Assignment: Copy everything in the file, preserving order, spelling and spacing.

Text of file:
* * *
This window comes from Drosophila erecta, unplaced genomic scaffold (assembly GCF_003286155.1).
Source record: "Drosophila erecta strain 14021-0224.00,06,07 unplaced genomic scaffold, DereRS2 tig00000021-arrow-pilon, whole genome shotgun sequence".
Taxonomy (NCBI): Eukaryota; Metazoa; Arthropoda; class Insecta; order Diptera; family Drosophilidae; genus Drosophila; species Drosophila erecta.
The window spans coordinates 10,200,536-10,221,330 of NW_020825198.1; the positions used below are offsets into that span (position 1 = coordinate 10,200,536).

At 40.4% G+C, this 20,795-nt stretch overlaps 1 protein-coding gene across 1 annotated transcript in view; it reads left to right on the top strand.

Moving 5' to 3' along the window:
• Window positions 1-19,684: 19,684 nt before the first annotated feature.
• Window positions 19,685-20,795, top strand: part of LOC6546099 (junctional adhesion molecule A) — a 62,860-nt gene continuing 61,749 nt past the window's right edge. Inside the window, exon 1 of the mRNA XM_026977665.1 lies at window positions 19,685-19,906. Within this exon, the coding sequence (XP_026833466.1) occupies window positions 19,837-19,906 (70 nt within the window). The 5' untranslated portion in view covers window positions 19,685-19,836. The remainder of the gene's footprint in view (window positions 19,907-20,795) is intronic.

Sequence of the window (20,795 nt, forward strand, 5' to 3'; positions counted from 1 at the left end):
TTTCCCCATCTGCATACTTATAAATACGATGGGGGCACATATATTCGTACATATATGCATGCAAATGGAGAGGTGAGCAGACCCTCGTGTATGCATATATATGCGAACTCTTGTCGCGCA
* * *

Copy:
This window comes from Drosophila erecta, unplaced genomic scaffold (assembly GCF_003286155.1).
Source record: "Drosophila erecta strain 14021-0224.00,06,07 unplaced genomic scaffold, DereRS2 tig00000021-arrow-pilon, whole genome shotgun sequence".
Taxonomy (NCBI): Eukaryota; Metazoa; Arthropoda; class Insecta; order Diptera; family Drosophilidae; genus Drosophila; species Drosophila erecta.
The window spans coordinates 10,200,536-10,221,330 of NW_020825198.1; the positions used below are offsets into that span (position 1 = coordinate 10,200,536).

At 40.4% G+C, this 20,795-nt stretch overlaps 1 protein-coding gene across 1 annotated transcript in view; it reads left to right on the top strand.

Moving 5' to 3' along the window:
• Window positions 1-19,684: 19,684 nt before the first annotated feature.
• Window positions 19,685-20,795, top strand: part of LOC6546099 (junctional adhesion molecule A) — a 62,860-nt gene continuing 61,749 nt past the window's right edge. Inside the window, exon 1 of the mRNA XM_026977665.1 lies at window positions 19,685-19,906. Within this exon, the coding sequence (XP_026833466.1) occupies window positions 19,837-19,906 (70 nt within the window). The 5' untranslated portion in view covers window positions 19,685-19,836. The remainder of the gene's footprint in view (window positions 19,907-20,795) is intronic.

Sequence of the window (20,795 nt, forward strand, 5' to 3'; positions counted from 1 at the left end):
TTTCCCCATCTGCATACTTATAAATACGATGGGGGCACATATATTCGTACATATATGCATGCAAATGGAGAGGTGAGCAGACCCTCGTGTATGCATATATATGCGAACTCTTGTCGCGCA